Stucco homes stand out. Whether you’re just looking around the neighborhood or seriously shopping for a new home, you’ll notice these houses, with their attractively seamless walls and subtle colors. As one of the oldest building materials around, stucco gets plenty of attention, both good and bad. What’s it really all about?

What is stucco?
Stucco is a wall coating similar to plaster. In fact “plaster siding” is another name for stucco. Although it’s used mostly to cover frame construction on the outside, you will occasionally see stucco finishes for interior walls, as well.

For exterior stucco, the traditional application includes up to 4 layers — the dash (base) coat, scratch coat, brown coat, and finish coat — although newer methods require only 1 or 2 coats.

Each coat is formed of the same substances:
— Portland cement
— Hydrated lime
— Fine builder’s sand
— Water
— Fiber, if greater strength is desired
— Polymers, where increased flexibility is needed

However, the amount of each ingredient varies with the type of coat. Mineral oxide pigment may be added to the finish coat, for colored stucco homes. Synthetic stucco is also available, but some home improvement professionals say this material leads to increased moisture problems.

Interior stucco finishes come as special premeasured, powdered mixes. Just add water and spray the mixture on.

Advantages of stucco homes
Durability. Stucco is resistant to fire, rot, mold, impact, and termite infestation. Depending on local climate conditions, the finish on stucco homes can last as long as 100 years.

Sustainability. The ingredients for stucco finishes are easily obtained from local, sustainable sources.

Sound resistance. Stucco siding buffers sound coming from outside your home — a major advantage if you live near a busy street.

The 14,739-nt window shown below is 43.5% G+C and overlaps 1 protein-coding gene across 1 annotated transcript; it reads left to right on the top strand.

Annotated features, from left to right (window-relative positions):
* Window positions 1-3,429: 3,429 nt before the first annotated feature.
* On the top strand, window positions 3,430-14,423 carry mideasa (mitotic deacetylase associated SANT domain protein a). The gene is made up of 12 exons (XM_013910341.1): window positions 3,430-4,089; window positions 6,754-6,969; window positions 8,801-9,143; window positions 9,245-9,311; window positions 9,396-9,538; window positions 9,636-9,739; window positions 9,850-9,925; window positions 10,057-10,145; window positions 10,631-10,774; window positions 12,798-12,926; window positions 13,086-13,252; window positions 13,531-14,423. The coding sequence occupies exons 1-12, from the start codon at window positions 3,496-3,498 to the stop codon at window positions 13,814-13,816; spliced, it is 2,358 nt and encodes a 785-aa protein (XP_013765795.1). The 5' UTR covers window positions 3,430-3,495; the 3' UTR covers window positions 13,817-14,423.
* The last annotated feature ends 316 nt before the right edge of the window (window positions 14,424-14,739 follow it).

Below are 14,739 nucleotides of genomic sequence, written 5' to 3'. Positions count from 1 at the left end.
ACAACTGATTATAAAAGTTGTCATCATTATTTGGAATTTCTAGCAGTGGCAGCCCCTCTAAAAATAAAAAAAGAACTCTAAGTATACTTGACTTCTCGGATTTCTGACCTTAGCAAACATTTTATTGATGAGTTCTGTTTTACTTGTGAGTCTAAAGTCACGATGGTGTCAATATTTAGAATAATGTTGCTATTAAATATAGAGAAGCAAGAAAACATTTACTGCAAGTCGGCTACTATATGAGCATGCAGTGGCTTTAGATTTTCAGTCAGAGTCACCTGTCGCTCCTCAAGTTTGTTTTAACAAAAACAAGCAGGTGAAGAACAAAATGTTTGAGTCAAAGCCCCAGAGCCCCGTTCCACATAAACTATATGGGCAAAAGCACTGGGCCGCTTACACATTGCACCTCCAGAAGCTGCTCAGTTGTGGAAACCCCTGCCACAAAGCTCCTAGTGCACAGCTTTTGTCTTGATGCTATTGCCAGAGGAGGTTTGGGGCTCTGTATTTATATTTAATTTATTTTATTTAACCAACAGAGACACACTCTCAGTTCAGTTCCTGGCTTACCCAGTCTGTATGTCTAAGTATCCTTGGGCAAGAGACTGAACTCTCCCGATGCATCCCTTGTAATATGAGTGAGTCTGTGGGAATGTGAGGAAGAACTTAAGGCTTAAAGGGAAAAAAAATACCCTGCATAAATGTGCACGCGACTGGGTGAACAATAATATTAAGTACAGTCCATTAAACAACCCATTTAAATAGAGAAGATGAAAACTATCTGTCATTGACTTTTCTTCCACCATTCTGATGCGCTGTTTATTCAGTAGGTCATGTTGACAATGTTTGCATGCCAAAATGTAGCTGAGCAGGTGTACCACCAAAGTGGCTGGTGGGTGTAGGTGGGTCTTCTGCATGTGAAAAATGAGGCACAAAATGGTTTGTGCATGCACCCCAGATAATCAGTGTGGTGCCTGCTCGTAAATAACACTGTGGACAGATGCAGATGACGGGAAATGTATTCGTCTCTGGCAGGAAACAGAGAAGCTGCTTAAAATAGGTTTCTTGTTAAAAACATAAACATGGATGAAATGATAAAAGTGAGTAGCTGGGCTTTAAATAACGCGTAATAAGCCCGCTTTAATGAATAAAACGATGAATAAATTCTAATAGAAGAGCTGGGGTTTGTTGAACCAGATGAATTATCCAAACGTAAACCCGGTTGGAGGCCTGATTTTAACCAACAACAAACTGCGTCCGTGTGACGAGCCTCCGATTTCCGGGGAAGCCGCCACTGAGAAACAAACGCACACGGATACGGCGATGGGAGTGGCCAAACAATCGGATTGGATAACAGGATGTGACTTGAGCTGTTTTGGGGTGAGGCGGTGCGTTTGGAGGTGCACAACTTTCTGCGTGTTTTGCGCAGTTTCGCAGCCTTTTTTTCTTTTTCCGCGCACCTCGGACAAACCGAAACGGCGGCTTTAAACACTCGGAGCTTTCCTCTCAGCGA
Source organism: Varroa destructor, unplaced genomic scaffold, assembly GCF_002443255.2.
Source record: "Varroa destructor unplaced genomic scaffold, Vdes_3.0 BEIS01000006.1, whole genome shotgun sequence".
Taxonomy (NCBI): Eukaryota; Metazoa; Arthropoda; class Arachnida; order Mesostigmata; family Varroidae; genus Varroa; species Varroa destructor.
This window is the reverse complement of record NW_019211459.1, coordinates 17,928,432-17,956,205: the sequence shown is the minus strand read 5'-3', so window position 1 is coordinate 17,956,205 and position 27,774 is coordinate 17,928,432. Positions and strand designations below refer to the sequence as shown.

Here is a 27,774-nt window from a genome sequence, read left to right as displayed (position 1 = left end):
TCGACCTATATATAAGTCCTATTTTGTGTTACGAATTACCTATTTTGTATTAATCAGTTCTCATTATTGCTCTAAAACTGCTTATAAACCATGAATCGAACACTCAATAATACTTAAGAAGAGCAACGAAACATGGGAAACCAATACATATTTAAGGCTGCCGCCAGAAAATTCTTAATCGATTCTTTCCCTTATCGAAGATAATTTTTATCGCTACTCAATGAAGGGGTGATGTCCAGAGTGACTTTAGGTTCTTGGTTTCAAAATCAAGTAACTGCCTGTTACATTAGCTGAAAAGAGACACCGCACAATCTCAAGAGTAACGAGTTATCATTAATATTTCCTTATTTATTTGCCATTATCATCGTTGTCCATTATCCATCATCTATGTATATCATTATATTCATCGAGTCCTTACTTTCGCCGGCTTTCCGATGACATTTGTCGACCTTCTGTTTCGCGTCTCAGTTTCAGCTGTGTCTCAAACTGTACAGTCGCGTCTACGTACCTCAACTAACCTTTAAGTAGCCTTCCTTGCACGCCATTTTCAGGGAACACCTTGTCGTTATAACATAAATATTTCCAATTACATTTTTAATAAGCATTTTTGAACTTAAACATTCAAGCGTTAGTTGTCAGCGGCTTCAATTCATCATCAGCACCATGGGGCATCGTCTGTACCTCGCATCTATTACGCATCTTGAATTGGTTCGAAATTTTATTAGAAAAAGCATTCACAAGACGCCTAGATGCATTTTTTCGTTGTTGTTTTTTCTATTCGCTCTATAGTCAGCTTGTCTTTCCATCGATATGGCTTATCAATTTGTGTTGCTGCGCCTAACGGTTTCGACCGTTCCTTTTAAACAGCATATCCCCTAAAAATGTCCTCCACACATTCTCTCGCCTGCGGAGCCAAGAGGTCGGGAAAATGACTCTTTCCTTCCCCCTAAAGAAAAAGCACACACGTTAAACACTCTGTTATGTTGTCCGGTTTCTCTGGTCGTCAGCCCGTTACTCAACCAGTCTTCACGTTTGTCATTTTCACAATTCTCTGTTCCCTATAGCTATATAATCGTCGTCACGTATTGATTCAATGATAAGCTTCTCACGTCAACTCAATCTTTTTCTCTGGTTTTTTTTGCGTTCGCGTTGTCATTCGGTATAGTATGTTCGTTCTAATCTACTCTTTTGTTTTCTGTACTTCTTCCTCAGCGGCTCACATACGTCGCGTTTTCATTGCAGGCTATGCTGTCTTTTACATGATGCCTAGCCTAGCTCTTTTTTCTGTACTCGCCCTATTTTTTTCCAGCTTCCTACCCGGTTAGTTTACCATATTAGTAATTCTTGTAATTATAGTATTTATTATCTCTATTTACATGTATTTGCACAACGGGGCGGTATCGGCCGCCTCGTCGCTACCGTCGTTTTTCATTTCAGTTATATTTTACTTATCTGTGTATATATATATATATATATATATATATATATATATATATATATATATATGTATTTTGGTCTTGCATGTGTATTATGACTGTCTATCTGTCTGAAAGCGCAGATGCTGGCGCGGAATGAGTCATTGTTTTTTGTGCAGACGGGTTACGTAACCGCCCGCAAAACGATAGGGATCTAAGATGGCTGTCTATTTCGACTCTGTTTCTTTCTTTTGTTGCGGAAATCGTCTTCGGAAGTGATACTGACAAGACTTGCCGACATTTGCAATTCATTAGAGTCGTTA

Color retention. The long lasting pigment blended into stucco finishes will eliminate the need to repaint your house every few years.

Texture. Stuccos finishes can be applied in your choice of texture to give your home a unique, seamless look.

Disadvantages of stucco homes
Labor-intensive installation. Applying stucco finishes is a specialized job for a skilled contractor. This makes labor costs somewhat higher than with other methods of siding.
Porosity. Stucco homes are prone to water retention — leading eventually to water damage — if the surface is not applied by an expert and properly maintained. If you’re interested in a stucco house for sale, have it checked out by a home inspector experienced in dealing with stucco.

Inflexibility. Traditionally, stucco has a reputation for lack of resilience. It is prone to cracking in regions where soil shifts cause stucco homes to settle. However, recently, this problem has been resolved by the addition of polymers to the stucco mix.

Maintenance of stucco finishes
Stucco does need a certain amount of maintenance to keep it in good shape. Fortunately, this is quite simple and can easily be tackled as a DIY project. Just follow these steps:
— Inspect stucco finishes frequently.
— Fill any holes or cracks as quickly as possible so they don’t worsen. Use masonry-compatible caulking.
— Although stucco homes may be cleaned with a garden hose, avoid pressure washing; the strong spray can seriously damage the surface.

How to paint a stucco wall
“How do you paint a stucco wall?” is really a trick question. The best answer is: “You shouldn’t.”

New stucco installations do not need to be painted. Instead, mix pigment — and colorful aggregate, if you like — into the finish coat. The resulting color will continue to look great for years, while still allowing the stucco to breathe.

If you’d like to change the hue, apply a thin “fog coat” of Portland cement, water, and pigment.

Once stucco has been painted, you’ve got a problem on your hands. You will not be able to reapply stucco over the paint, or even make minor repairs unless you remove the paint.

To remove paint from stucco, you will need to sandblast it off. Then cover the surface with a new coat of stucco.

— Laura Firszt writes for networx.com.